Speech First and University settle lawsuit over free speech
The University of Michigan and Speech First, an organization dedicated to promoting and upholding freedom of speech on college campuses, agreed to settle an ongoing lawsuit related to freedom of speech and the University’s Bias Response Team. The agreement to settle, which effectively dismissed the lawsuit, was reached between Oct. 24 and 25.
Since May 8, 2018, the University and Speech First have been engaged in a dispute over whether the University’s Bias Response Team stifled freedom of speech on campus and violated the First Amendment. The University created the Bias Response Team during the 2010-2011 academic year to investigate claims of racism, sexism and other forms of discrimination put forth anonymously by students, faculty and staff. Speech First declared the team unconstitutional.
According to the settlement agreement, the University replaced the Bias Response Team with Campus Climate Support beginning in the 2019-2020 school year with no plans to reinstate the Bias Response Team in the future. The CCS serves a similar purpose, but does not reach out to the subjects of the anonymous reports directly. According to the University Record, the settlement does not bar staff members from speaking to individual students or student groups about any incidents that may have occurred.
The new CCS will continue to address issues of discrimination on campus and support those who choose to report, University spokesman Rick Fitzgerald wrote in an email to The Daily. The goal of the CCS is to make University resources available to students, faculty and staff when instances of discrimination arise.
“The focus of this work is providing support, which has been the long-standing primary (focus) of this work,” Fitzgerald wrote.
LSA junior Lincoln Ballew, chairman of the University’s chapter of Young Americans for Freedom, said the CCS will benefit the University in ways the Bias Response Team did not.
“I think that’s a much better system than the BRT because it doesn’t make anyone afraid to speak what they would like to,” Ballew said. “But also, it provides support for people who may be offended by comments. So, it’s a good system to replace the BRT.”
In August 2018, U.S District Court Judge, Linda V. Parker, sided with the University and rejected Speech First’s request for a preliminary injunction against the Bias Response Team. According to Parker, in September of this year, a federal appeals court reversed Parker’s decision and voided the ruling on the basis the Bias Response Team infringed upon the First Amendment rights by allowing students to report discrimination anonymously.
According to the settlement agreement, the University removed certain definitions of “harassment” and “bullying” from its Statement of Student Rights and Responsibilities on June 11, 2018, after the lawsuit was filed by Speech First. The change was meant to clarify the definitions of these terms for students, faculty and staff.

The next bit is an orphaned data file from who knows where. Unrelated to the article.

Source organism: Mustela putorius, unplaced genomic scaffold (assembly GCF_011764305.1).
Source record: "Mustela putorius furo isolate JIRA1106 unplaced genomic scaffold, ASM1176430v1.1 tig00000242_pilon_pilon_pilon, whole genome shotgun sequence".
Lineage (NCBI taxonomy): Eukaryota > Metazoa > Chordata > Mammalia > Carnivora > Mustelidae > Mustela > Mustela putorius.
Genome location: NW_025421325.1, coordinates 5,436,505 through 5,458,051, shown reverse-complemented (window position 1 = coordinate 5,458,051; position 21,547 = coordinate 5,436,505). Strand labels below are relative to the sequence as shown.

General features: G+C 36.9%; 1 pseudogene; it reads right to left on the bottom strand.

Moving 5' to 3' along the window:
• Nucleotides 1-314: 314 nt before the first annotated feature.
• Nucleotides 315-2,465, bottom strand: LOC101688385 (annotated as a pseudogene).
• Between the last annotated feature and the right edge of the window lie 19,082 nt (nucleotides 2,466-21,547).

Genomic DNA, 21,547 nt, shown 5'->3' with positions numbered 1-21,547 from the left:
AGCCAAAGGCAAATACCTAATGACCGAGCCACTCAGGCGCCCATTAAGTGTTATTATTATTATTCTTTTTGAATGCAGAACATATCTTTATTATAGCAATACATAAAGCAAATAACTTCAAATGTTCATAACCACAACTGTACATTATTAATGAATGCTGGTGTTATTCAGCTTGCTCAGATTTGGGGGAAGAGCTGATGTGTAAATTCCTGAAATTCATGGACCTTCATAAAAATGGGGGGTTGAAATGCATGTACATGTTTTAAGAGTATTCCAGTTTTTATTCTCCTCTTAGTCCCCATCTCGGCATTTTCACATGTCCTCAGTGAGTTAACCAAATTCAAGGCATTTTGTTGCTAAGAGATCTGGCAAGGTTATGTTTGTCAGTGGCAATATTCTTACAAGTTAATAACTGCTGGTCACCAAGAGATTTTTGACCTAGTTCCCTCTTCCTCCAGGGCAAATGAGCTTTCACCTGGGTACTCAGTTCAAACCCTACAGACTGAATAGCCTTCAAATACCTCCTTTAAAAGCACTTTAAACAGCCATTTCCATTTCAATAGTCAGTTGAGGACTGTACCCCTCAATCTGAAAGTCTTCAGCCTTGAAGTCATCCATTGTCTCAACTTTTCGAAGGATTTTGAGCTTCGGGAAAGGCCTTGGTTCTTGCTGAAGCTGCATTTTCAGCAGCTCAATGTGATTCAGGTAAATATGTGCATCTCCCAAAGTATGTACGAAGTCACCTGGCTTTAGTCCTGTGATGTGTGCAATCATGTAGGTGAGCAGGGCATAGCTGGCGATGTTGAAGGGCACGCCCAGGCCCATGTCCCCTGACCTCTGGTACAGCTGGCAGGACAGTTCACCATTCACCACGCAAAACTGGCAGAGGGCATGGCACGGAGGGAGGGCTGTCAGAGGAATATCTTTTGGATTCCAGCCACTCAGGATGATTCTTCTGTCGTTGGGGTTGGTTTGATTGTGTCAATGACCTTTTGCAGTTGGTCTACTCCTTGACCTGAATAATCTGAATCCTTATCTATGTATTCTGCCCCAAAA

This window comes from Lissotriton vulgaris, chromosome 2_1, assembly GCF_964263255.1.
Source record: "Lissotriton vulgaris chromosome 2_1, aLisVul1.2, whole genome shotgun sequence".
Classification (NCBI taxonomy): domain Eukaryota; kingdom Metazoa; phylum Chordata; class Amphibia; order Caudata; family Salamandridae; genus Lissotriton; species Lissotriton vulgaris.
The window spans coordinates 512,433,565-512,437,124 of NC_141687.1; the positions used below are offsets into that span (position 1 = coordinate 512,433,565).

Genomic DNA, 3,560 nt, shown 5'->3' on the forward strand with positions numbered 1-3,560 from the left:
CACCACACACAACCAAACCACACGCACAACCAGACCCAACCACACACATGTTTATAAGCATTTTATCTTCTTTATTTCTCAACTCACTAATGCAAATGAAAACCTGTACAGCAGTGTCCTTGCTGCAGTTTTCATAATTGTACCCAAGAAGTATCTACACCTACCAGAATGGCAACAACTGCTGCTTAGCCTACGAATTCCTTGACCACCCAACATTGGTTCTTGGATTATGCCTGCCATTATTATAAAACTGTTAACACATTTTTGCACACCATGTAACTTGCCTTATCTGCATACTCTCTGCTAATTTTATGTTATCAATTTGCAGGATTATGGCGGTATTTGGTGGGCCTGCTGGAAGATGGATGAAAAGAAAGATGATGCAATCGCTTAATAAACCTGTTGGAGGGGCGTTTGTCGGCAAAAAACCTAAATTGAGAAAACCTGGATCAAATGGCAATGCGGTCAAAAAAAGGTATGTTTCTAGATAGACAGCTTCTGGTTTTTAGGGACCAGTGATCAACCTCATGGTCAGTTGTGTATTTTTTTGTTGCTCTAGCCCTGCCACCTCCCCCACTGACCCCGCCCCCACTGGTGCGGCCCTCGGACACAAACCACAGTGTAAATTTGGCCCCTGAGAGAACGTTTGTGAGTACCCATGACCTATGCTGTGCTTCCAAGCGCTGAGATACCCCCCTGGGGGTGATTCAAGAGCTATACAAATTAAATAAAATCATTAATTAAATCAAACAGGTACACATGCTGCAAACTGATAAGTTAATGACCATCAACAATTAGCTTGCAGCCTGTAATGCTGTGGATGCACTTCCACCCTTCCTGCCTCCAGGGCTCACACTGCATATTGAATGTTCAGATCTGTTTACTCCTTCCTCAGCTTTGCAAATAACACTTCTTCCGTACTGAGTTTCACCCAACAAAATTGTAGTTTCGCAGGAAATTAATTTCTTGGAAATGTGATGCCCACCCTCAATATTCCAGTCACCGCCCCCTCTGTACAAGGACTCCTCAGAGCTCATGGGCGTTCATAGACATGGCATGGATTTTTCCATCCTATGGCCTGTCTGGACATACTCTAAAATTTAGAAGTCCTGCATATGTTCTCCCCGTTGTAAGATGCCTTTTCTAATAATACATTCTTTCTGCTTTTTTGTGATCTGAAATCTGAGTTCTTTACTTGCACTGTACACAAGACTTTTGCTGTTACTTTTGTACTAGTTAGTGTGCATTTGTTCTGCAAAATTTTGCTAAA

Fitzgerald told the University Record the decision to settle will reaffirm the University’s commitment to freedom of speech and prevent against similar claims against the University in the future.
“Vigorous debate on all sides of an issue has been a hallmark of this campus before and during the lawsuit,” Fitzgerald said. “We have confidence that true diversity of thought will continue to flourish on our campus.”
The decision to settle is a victory for the organization and for free speech rights on college campuses, University spokesman Rick Fitzgerald wrote in an email to The Daily. Neily wrote that Speech First is satisfied with this decision but will continue to watch the University for any actions that may violate First Amendment rights.
“The settlement gives us the relief we initially requested: the University agrees to never return to the unconstitutional definitions of ‘bullying’ and ‘harassing,’ and to never return to the Bias Response Team,” Neily wrote. “We have reserved our rights to challenge the Campus Climate Support program in the future should the program ever be used to chill students’ speech. This victory paves the way for college students who may have been too fearful or intimidated to express their opinions to finally embrace their free speech rights and engage in true academic discourse.”
When contacted by The Daily, College Democrats and College Republicans declined to comment on the outcome of the lawsuit.
Ballew said she hopes the settlement, and the lawsuit in general, allows students to speak freely with each other and voice their opinions in ways they may have not been able to previously.
“I hope it provides an environment for students to be able to have honest and open conversations without fear of problems from the University because of what they’re saying,” Ballew said.